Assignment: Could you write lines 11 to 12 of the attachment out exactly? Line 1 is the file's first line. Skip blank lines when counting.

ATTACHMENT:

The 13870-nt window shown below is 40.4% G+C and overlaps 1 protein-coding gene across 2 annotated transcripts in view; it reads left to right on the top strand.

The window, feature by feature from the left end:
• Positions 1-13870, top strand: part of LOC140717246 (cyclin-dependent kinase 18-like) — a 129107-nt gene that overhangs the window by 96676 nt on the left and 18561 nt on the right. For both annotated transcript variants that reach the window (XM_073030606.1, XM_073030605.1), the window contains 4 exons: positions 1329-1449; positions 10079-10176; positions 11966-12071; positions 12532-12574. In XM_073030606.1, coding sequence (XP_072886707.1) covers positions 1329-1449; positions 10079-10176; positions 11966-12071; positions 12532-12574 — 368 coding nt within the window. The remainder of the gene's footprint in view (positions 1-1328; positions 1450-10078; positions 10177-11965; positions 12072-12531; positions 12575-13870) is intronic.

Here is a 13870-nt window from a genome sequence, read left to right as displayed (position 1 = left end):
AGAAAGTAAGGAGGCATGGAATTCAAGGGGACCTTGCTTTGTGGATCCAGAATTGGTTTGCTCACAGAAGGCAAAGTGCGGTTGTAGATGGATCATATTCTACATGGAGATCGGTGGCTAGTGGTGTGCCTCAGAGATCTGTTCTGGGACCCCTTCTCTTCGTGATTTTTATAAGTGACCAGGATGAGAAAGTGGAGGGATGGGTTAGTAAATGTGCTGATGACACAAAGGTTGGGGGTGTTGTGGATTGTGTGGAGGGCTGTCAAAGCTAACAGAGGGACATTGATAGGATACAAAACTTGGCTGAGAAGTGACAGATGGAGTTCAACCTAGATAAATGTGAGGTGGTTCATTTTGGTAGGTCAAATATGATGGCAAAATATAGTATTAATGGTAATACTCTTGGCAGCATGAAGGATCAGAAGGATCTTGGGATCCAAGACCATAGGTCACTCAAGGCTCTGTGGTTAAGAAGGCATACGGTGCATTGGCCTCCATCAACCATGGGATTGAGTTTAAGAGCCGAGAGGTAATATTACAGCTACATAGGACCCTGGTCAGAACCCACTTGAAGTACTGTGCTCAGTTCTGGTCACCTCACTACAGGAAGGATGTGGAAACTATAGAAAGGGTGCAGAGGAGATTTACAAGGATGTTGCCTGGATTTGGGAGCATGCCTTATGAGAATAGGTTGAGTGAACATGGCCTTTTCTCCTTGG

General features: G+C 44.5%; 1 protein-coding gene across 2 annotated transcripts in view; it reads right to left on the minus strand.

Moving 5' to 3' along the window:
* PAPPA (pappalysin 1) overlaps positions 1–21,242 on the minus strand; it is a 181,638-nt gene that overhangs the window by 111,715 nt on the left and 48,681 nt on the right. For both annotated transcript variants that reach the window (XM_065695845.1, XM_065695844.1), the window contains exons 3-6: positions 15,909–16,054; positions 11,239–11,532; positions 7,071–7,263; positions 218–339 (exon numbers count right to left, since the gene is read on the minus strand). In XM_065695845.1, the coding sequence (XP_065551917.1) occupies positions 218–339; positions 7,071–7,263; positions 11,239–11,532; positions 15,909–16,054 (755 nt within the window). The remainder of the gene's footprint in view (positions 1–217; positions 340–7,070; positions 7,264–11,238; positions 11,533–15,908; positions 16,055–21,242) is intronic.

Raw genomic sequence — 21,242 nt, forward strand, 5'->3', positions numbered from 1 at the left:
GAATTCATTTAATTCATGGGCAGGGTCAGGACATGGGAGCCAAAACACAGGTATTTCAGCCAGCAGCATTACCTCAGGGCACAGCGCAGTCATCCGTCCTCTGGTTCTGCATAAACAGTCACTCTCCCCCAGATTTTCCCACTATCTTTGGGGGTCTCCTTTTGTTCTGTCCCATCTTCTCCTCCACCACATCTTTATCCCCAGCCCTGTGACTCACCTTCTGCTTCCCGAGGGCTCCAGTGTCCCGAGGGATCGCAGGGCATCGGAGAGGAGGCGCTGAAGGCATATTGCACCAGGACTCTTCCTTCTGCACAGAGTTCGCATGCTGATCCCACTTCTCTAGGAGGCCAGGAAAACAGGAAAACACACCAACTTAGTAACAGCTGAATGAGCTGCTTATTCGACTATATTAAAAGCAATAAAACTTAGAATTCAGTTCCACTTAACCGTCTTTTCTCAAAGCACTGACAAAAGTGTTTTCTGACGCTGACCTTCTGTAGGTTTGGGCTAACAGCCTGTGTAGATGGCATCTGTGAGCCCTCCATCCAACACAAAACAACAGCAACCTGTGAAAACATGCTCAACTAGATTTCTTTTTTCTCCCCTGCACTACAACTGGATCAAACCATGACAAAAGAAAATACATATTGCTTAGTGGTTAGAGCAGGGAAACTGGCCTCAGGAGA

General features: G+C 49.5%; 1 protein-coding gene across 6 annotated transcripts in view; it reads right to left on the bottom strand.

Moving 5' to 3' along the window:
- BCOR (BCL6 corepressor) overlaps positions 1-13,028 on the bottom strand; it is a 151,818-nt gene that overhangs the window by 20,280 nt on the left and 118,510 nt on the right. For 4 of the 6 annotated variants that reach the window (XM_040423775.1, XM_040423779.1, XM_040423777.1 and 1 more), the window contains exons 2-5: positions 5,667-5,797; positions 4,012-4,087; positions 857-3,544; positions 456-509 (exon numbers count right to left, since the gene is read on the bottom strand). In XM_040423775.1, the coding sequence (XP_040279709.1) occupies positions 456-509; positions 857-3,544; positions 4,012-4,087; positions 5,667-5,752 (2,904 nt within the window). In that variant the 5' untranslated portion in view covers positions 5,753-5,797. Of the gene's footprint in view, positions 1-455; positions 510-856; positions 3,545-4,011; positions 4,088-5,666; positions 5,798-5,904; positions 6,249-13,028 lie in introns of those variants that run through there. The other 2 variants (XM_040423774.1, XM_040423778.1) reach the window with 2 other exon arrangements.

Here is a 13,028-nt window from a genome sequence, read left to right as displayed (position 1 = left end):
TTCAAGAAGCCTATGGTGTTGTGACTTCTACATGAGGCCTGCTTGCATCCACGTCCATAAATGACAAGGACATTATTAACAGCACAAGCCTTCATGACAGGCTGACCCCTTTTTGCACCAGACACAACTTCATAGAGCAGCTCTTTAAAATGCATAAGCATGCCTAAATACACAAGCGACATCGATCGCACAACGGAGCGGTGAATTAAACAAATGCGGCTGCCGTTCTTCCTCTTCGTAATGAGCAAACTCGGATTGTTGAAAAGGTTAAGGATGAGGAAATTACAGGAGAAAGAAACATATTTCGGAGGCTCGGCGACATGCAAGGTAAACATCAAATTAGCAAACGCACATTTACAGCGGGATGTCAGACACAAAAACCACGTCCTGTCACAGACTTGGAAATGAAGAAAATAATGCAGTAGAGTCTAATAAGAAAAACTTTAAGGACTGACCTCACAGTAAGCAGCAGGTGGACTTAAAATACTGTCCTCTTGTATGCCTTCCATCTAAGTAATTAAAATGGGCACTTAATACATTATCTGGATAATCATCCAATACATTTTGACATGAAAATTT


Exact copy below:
General features: G+C 49.5%; 1 protein-coding gene across 6 annotated transcripts in view; it reads right to left on the bottom strand.

Moving 5' to 3' along the window: